A Noted Sculptor
Creating Joan of Arc
For years, Anna wanted to produce a life-sized equestrian statue of the great heroine of France, St. Joan of Arc. She dedicated herself to research and early models of this project while in France. The artist traveled to the places Joan had lived and engaged in the task of finding just the right horse to serve as a model for the one which carried the saint into battle.
She worked long days in a French studio for several months on this pivotal project, using over three tons (6,000 pounds) of clay to create her Joan of Arc. The resulting plaster model won her honorable mention at the prestigious Paris Salon art exhibition of 1910. This work led to her being offered a commission for the statue in bronze by the city of New York. The project was planned to commemorate the 500th birthday of Joan of Arc. It was dedicated in 1915 in the presence of the French Ambassador and other dignitaries.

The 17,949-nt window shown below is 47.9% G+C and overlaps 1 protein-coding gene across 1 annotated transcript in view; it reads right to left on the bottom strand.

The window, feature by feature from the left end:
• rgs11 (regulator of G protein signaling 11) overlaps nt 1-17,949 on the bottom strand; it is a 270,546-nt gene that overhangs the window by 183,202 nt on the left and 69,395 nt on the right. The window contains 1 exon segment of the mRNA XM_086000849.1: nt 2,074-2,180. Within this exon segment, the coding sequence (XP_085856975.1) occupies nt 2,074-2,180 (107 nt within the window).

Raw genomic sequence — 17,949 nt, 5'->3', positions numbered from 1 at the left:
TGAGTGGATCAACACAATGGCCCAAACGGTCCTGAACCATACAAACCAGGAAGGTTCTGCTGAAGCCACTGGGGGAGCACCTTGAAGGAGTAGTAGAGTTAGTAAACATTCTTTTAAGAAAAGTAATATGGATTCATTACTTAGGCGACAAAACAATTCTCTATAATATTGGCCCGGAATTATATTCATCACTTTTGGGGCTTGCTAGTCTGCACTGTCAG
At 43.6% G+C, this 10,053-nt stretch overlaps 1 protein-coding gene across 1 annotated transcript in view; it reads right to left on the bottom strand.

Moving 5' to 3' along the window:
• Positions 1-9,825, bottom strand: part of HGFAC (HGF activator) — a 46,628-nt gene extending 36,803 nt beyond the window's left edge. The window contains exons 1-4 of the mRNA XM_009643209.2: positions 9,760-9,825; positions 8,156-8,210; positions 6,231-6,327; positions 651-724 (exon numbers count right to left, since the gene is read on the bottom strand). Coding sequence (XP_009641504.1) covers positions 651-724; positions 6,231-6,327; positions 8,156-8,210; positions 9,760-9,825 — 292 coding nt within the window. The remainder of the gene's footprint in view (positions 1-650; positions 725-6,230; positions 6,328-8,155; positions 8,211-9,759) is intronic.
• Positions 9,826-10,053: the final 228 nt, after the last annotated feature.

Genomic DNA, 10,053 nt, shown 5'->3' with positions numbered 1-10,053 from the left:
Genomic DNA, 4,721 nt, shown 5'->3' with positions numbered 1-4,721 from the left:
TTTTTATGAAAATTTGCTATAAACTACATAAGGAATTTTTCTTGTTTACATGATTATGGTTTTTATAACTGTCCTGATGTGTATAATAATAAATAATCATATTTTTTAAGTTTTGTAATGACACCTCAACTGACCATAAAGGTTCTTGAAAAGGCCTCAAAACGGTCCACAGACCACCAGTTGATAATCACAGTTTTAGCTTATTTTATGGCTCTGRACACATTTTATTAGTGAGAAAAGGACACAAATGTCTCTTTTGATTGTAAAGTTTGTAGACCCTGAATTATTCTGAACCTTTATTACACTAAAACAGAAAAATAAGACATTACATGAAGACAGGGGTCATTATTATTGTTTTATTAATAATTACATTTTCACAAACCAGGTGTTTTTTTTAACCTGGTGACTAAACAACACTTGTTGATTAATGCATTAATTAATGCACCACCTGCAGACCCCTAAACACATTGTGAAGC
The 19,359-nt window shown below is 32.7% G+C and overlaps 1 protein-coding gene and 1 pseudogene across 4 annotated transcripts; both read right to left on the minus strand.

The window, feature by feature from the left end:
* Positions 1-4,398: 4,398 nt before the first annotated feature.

This work became one of her most famous pieces. It features the figure of Joan of Arc standing atop her horse in full armor, sword raised to heaven. The statue stands today in New York City as a magnificent example of the work of Anna Hyatt with its exquisite details of both horse and rider.
Anna Hyatt’s career continued to flourish. In the 1910s she won awards, launched exhibitions of her work, and created additional castings of her sculptures for locations around the world. She was awarded honorary citizenship in Blois, France - likely a result of her casting a Joan of Arc for the city.
In 1912 she appeared on a list as one of only twelve women in the U.S. earning $50,000 a year.H2 This is the equivalent of $1.4 million in 2021.